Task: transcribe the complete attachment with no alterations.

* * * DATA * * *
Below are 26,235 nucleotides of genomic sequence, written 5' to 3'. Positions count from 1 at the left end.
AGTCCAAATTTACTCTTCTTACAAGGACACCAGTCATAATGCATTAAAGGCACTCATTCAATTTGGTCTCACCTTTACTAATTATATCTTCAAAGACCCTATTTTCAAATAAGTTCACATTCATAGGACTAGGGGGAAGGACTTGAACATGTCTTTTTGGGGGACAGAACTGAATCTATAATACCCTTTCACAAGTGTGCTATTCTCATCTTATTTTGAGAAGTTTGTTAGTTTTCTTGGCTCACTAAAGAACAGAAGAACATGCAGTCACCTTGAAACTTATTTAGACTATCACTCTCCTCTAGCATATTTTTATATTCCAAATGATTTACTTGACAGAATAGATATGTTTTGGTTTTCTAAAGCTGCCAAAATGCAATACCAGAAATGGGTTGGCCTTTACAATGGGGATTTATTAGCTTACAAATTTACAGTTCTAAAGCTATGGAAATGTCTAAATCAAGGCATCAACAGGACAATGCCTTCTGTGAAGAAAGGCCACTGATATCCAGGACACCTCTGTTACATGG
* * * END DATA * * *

Below are 26,235 nucleotides of genomic sequence, written 5' to 3'. Positions count from 1 at the left end.
AGTCCAAATTTACTCTTCTTACAAGGACACCAGTCATAATGCATTAAAGGCACTCATTCAATTTGGTCTCACCTTTACTAATTATATCTTCAAAGACCCTATTTTCAAATAAGTTCACATTCATAGGACTAGGGGGAAGGACTTGAACATGTCTTTTTGGGGGACAGAACTGAATCTATAATACCCTTTCACAAGTGTGCTATTCTCATCTTATTTTGAGAAGTTTGTTAGTTTTCTTGGCTCACTAAAGAACAGAAGAACATGCAGTCACCTTGAAACTTATTTAGACTATCACTCTCCTCTAGCATATTTTTATATTCCAAATGATTTACTTGACAGAATAGATATGTTTTGGTTTTCTAAAGCTGCCAAAATGCAATACCAGAAATGGGTTGGCCTTTACAATGGGGATTTATTAGCTTACAAATTTACAGTTCTAAAGCTATGGAAATGTCTAAATCAAGGCATCAACAGGACAATGCCTTCTGTGAAGAAAGGCCACTGATATCCAGGACACCTCTGTTACATGG